Greetings! Let’s start 1 Peter:
1 Peter 1 Peter, an apostle of Jesus Christ, To God’s elect, strangers in the world, scattered throughout Pontus, Galatia, Cappadocia, Asia and Bithynia, who have been chosen according to the foreknowledge of God the Father, through the sanctifying work of the Spirit, for obedience to Jesus Christ and sprinkling by his blood: Grace and peace be yours in abundance.
In typical “Peter style,” he dives right into his message. The concept of predestination can be a hotly debated topic. Orthodox Christianity asserts that God is omniscient (all-knowing) and that He knows what we will do. The debate starts when trying to determine whether we have free will to choose to accept Christ or if God chose us ahead of time and specifically drew us to Jesus via an irresistible grace (My apologies to either side of the debate if I didn’t characterize that just right. No harm intended).
Personally, I like hearing from both sides, as each makes some good arguments and each has some very serious, intelligent thinkers. I just listened to some sermons on predestination by John MacArthur. I really like his preaching, and he makes a good case for predestination. But when he finally got to the “Here’s why it matters” part, I thought it fell a little flat.
When I think about what I do in life – seeking the Holy Spirit’s help in loving others, sharing the Gospel, giving, etc. – I can and should be doing the exact same things regardless of whether the Calvinist or Arminian view is true. I don’t think it is a salvation issue. I do acknowledge that my human failings may keep from seeing the proper view here, but I’m not letting that slow my Christian walk down. The Zoo Station blog just had a post that summed up nicely how I approach this topic.
Now, back to Peter . . . check out the promises here:
Praise be to the God and Father of our Lord Jesus Christ! In his great mercy he has given us new birth into a living hope through the resurrection of Jesus Christ from the dead, and into an inheritance that can never perish, spoil or fade—kept in heaven for you, who through faith are shielded by God’s power until the coming of the salvation that is ready to be revealed in the last time. In this you greatly rejoice, though now for a little while you may have had to suffer grief in all kinds of trials. These have come so that your faith—of greater worth than gold, which perishes even though refined by fire—may be proved genuine and may result in praise, glory and honor when Jesus Christ is revealed. Though you have not seen him, you love him; and even though you do not see him now, you believe in him and are filled with an inexpressible and glorious joy, for you are receiving the goal of your faith, the salvation of your souls.
Peter is writing to people who were suffering for their faith. Those of us reading this blog probably don’t suffer too greatly for our faith, at least not in terms of having our blood shed over it. But we might someday, and even if we don’t we should pray for and seek to help those around the world who are persecuted. The Voice of the Martyrs and Persecution.org are two good ministries in this area.
Note how Peter points out the goal of our faith: The “salvation or your souls.”
Concerning this salvation, the prophets, who spoke of the grace that was to come to you, searched intently and with the greatest care, trying to find out the time and circumstances to which the Spirit of Christ in them was pointing when he predicted the sufferings of Christ and the glories that would follow. It was revealed to them that they were not serving themselves but you, when they spoke of the things that have now been told you by those who have preached the gospel to you by the Holy Spirit sent from heaven. Even angels long to look into these things.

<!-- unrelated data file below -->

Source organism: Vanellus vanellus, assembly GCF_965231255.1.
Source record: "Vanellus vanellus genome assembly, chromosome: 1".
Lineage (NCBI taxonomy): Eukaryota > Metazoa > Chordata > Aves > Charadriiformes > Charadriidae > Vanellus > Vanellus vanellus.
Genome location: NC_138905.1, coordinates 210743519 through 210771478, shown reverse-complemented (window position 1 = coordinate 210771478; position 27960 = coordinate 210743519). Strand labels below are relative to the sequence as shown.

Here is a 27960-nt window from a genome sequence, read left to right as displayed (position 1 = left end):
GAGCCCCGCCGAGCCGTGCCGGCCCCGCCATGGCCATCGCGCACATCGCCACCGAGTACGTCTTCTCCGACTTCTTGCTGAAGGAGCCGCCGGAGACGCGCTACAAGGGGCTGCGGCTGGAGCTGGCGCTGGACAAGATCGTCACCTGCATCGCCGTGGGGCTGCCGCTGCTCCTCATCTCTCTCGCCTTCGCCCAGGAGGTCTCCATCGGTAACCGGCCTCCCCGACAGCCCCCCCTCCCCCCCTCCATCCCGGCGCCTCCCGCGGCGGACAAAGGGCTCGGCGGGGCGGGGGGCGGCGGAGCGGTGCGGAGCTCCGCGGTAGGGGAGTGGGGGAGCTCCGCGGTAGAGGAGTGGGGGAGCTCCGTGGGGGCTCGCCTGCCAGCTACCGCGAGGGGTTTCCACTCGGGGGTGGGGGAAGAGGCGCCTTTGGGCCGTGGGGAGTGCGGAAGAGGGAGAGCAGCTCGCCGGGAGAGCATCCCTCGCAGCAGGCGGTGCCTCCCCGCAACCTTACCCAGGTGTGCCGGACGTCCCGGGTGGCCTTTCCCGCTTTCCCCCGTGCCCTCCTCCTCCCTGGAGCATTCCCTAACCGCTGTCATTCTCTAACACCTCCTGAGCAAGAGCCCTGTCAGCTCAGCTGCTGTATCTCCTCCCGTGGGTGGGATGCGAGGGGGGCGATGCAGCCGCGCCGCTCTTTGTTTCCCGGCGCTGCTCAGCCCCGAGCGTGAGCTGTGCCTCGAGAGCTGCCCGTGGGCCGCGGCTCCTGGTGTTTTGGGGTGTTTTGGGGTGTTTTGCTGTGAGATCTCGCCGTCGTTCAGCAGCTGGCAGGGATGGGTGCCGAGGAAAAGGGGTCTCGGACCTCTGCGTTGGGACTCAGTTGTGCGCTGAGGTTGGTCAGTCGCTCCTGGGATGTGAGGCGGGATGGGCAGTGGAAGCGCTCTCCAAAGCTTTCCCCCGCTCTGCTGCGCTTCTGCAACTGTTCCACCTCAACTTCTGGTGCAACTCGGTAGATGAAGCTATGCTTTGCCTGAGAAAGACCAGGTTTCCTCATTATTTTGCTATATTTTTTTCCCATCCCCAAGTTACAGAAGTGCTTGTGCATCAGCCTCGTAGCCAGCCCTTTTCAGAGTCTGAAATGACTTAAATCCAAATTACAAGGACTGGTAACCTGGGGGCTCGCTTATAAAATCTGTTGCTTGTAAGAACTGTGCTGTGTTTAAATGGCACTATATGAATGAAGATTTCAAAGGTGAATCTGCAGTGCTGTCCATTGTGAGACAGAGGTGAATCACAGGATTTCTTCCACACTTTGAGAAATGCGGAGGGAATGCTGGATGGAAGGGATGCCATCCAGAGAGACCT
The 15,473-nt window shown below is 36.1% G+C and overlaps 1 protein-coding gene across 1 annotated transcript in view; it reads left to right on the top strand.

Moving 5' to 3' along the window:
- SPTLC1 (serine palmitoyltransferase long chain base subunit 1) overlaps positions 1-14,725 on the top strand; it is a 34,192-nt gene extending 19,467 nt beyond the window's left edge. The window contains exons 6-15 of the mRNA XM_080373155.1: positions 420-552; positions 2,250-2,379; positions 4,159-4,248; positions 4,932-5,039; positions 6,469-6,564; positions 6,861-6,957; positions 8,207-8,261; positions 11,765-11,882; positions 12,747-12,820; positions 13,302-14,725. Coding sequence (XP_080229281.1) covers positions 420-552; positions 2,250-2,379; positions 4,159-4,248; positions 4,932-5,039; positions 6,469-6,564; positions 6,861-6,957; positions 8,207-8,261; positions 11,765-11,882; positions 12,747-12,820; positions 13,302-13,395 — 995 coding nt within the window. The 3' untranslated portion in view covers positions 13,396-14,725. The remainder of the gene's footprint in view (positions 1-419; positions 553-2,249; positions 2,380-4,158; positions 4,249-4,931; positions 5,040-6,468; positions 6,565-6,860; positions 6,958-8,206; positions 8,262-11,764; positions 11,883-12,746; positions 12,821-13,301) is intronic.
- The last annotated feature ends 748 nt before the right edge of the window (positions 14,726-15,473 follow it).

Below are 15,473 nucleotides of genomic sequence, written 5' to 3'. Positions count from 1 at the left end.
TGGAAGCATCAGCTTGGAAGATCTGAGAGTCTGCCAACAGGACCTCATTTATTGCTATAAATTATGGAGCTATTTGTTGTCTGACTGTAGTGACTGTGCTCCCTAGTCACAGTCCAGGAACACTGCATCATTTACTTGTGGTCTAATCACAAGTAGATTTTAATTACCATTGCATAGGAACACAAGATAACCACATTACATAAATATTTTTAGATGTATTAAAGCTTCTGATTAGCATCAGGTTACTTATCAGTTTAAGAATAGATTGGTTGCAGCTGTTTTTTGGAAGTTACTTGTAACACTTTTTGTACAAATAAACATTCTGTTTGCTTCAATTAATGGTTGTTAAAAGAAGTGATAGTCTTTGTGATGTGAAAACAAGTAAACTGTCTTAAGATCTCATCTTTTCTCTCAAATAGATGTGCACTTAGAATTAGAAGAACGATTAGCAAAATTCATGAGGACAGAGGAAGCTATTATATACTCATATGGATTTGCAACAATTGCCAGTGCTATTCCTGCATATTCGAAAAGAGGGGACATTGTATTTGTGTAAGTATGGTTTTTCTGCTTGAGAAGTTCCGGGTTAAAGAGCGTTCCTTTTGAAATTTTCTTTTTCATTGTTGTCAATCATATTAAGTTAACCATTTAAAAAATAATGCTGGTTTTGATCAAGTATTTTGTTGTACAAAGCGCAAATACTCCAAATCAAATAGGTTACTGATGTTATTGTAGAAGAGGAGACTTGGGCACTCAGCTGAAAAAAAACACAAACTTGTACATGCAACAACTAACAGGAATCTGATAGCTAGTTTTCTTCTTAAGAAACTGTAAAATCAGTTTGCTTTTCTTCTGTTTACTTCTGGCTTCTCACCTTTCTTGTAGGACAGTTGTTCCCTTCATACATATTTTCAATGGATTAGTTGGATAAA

Therefore, prepare your minds for action; be self-controlled; set your hope fully on the grace to be given you when Jesus Christ is revealed. As obedient children, do not conform to the evil desires you had when you lived in ignorance. But just as he who called you is holy, so be holy in all you do; for it is written: “Be holy, because I am holy.”
Note the emphasis on preparing and using our minds. Christianity is sometimes unfairly characterized as a “blind faith,” but from a Biblical worldview it is nothing of the sort. We are commanded many times to love God with our minds, to test everything, to reason and to renew our minds.
Since you call on a Father who judges each man’s work impartially, live your lives as strangers here in reverent fear. For you know that it was not with perishable things such as silver or gold that you were redeemed from the empty way of life handed down to you from your forefathers, but with the precious blood of Christ, a lamb without blemish or defect. He was chosen before the creation of the world, but was revealed in these last times for your sake. Through him you believe in God, who raised him from the dead and glorified him, and so your faith and hope are in God.
Peter refers to Christians as strangers here, and he builds on this theme later. Our citizenship is in Heaven, not on earth, and we should live that way. He also emphasizes the theme of redemption. The way of life of the world is empty, but we are redeemed (bought back with a price) by Jesus’ work on our behalf.
Now that you have purified yourselves by obeying the truth so that you have sincere love for your brothers, love one another deeply, from the heart. For you have been born again, not of perishable seed, but of imperishable, through the living and enduring word of God. For, “All men are like grass, and all their glory is like the flowers of the field; the grass withers and the flowers fall, but the word of the Lord stands forever.” And this is the word that was preached to you.
Please share your thoughts and questions. We’ll pick up 1 Peter 2 next.